This article originally appeared in Customer Strategist.
Consumers don’t stop being consumers when they arrive at work. Yet for most companies, the end-user experience is often forgotten and employees are left frustrated with the lack of ease, convenience, and seamlessness of their internal technology experiences.
Enterprise service desks haven’t kept up with the shift toward customer centricity happening in the consumer world. Their systems are internally focused and don’t match what employees want or need to get their jobs done. These laggard processes are beginning to result in low employee morale, productivity loss, ineffectiveness, and increased costs.
The workforce is changing, and the end-user experience must change with it. Consumer trends are shaping how companies interact with their customers, and by extension, how companies interact with their employees.
In the consumer world, self-service is the preferred communication channel for customer service. In addition, 90 percent of customers who regularly use multiple channels for support expect a consistent experience regardless of channel. And by 2020, the consumer will manage 85 percent of the relationship with a brand without interacting with a human. As more Millennials enter the workforce, these numbers will only grow.
Meanwhile, work itself is changing. Large corporate campuses are a thing of the past. Many employees work remotely and don’t stick to 9-to-5 schedules. They interact with clients and colleagues around the world. They collaborate and share information virtually. They use webchats, video conferences, and instant messaging. Mobile devices sit in nearly every employee’s pocket, driving the expectation for streamlined native application experiences, intuitive interfaces, and real-time data availability. And a growing bring-your-own-device (BYOD) culture feeds the need to support multiple platforms.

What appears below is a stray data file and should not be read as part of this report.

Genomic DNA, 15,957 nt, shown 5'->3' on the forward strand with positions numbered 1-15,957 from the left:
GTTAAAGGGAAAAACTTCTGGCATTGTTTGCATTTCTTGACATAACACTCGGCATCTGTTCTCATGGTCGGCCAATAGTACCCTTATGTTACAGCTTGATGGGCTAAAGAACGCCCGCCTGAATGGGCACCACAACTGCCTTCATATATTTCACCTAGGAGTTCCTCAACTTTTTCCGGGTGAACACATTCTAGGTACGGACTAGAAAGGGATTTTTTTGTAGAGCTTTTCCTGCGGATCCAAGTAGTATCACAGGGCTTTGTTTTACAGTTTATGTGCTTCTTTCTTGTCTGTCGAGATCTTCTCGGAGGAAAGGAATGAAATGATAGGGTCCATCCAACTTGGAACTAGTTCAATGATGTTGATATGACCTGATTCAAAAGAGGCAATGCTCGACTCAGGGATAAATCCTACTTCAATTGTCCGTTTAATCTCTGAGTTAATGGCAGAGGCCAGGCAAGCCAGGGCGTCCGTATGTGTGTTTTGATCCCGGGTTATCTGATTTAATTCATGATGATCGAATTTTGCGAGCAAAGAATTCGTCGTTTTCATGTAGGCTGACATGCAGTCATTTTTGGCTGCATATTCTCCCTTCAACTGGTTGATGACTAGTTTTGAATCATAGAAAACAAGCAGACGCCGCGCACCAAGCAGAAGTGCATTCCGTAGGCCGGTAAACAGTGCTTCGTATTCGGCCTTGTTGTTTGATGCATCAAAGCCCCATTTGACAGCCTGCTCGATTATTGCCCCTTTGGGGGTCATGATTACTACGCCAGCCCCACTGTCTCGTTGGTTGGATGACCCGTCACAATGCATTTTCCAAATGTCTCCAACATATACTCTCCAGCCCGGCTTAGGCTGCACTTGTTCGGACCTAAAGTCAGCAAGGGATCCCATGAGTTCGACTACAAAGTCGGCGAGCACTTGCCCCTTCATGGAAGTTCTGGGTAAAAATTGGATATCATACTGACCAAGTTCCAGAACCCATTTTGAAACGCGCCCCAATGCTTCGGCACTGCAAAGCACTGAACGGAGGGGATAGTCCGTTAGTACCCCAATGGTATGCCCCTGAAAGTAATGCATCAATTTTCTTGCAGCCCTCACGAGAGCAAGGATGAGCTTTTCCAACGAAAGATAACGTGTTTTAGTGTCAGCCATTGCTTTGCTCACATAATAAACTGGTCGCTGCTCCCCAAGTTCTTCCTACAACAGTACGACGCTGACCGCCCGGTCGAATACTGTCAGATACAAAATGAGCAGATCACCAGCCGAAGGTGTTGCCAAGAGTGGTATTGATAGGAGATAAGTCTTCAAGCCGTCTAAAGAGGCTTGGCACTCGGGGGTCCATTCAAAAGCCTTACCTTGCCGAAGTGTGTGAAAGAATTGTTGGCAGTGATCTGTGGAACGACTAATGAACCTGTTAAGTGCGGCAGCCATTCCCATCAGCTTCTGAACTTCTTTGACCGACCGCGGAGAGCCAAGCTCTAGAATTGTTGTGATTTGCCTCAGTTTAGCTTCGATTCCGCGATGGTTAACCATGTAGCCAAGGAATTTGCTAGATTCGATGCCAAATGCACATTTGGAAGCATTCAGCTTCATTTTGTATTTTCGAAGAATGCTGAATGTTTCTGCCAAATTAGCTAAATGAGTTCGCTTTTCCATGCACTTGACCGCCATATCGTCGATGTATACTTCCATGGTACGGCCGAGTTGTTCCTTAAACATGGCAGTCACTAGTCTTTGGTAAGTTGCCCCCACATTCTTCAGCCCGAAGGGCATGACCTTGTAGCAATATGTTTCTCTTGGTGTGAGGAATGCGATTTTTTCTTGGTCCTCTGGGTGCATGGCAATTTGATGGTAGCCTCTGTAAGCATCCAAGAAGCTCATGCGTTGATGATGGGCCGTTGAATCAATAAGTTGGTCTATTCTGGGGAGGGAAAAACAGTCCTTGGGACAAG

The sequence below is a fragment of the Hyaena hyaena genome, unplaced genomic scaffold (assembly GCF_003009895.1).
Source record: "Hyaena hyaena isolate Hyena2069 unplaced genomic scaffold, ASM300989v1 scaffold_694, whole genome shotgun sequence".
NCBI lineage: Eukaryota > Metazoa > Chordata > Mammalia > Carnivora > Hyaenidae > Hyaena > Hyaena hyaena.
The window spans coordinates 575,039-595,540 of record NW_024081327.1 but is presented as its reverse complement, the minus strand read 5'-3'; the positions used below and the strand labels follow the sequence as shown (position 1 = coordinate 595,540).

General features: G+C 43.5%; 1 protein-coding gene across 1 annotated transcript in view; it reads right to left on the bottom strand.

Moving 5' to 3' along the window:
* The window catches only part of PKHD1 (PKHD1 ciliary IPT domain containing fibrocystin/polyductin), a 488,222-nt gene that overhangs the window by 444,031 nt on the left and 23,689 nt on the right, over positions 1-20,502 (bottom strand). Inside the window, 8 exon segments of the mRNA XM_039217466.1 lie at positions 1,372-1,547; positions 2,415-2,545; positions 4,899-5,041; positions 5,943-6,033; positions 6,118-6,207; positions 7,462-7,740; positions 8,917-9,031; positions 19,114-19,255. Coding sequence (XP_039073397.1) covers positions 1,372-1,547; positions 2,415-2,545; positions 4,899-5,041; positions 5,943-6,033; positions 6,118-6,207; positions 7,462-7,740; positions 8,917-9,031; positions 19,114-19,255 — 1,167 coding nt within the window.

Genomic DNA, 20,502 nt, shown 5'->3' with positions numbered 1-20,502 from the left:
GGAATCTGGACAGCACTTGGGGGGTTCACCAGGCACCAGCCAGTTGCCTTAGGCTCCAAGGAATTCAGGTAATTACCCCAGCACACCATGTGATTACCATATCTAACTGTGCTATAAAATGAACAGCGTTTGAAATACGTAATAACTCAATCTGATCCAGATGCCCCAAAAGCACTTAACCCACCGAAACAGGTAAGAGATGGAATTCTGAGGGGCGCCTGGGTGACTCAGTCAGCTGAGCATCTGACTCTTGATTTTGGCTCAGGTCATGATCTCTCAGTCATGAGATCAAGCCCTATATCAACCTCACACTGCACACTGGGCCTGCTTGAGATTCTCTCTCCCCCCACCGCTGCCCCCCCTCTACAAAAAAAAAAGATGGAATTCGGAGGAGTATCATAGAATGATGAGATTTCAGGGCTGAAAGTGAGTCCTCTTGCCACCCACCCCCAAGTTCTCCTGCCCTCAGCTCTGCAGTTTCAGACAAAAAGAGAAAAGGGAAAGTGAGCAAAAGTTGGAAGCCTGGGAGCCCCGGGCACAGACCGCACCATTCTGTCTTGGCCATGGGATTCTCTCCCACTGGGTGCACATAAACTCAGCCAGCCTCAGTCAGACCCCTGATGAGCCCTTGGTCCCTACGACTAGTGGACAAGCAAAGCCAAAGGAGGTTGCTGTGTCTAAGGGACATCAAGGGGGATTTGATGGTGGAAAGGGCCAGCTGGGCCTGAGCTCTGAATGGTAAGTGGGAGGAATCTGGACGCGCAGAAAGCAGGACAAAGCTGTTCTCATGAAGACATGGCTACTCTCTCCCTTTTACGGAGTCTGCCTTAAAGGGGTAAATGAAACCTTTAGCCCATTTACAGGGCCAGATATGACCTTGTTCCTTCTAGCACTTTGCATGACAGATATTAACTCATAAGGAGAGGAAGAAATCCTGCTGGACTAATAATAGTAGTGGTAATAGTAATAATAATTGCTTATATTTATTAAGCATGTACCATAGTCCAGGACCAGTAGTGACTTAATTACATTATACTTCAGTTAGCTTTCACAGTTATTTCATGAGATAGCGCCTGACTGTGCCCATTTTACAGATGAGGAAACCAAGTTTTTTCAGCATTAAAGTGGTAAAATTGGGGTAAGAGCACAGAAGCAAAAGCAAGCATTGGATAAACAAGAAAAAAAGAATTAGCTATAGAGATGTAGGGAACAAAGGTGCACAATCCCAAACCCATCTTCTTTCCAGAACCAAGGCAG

Employees expect their internal service interactions to be seamless, intuitive, and personalized.
On the other side of the interaction, systems are built around technology and process, rather than the user. Silos are common. Multiple vendors further complicate things. On-premise systems are locked down behind complex firewalls requiring multiple user passwords and verifications. One-size-fits-all dominates, with little flexibility in the process. Success is measured by utilization and service level metrics, excluding user satisfaction, customer effort, or NPS.
Many internal service organizations realize they’re behind the times. They are actively implementing industry standard best practices, including IT service management (ITSM) process-improvement methodologies. These best practices define the interaction experience from the perspective of the user and treat the delivery of all IT benefits as services, which is very different than traditional technology-centric viewpoints of IT and its offerings.
It’s a good start, but it’s just the beginning. Enterprises must adjust their focus toward their primary mission: delivering speedy, high-quality services that will be consumed by people, rather than spending excessive time tending to the underlying support technology that helps deliver these services.
Five ways to engage
Successful organizations drive end-user experience with consumer-like capabilities. We see the opportunity for service desk transformation in five ways: persona-based architecture, journey orchestration, services centralization (e.g., eStore), social collaboration, and analytics (see Figure 2).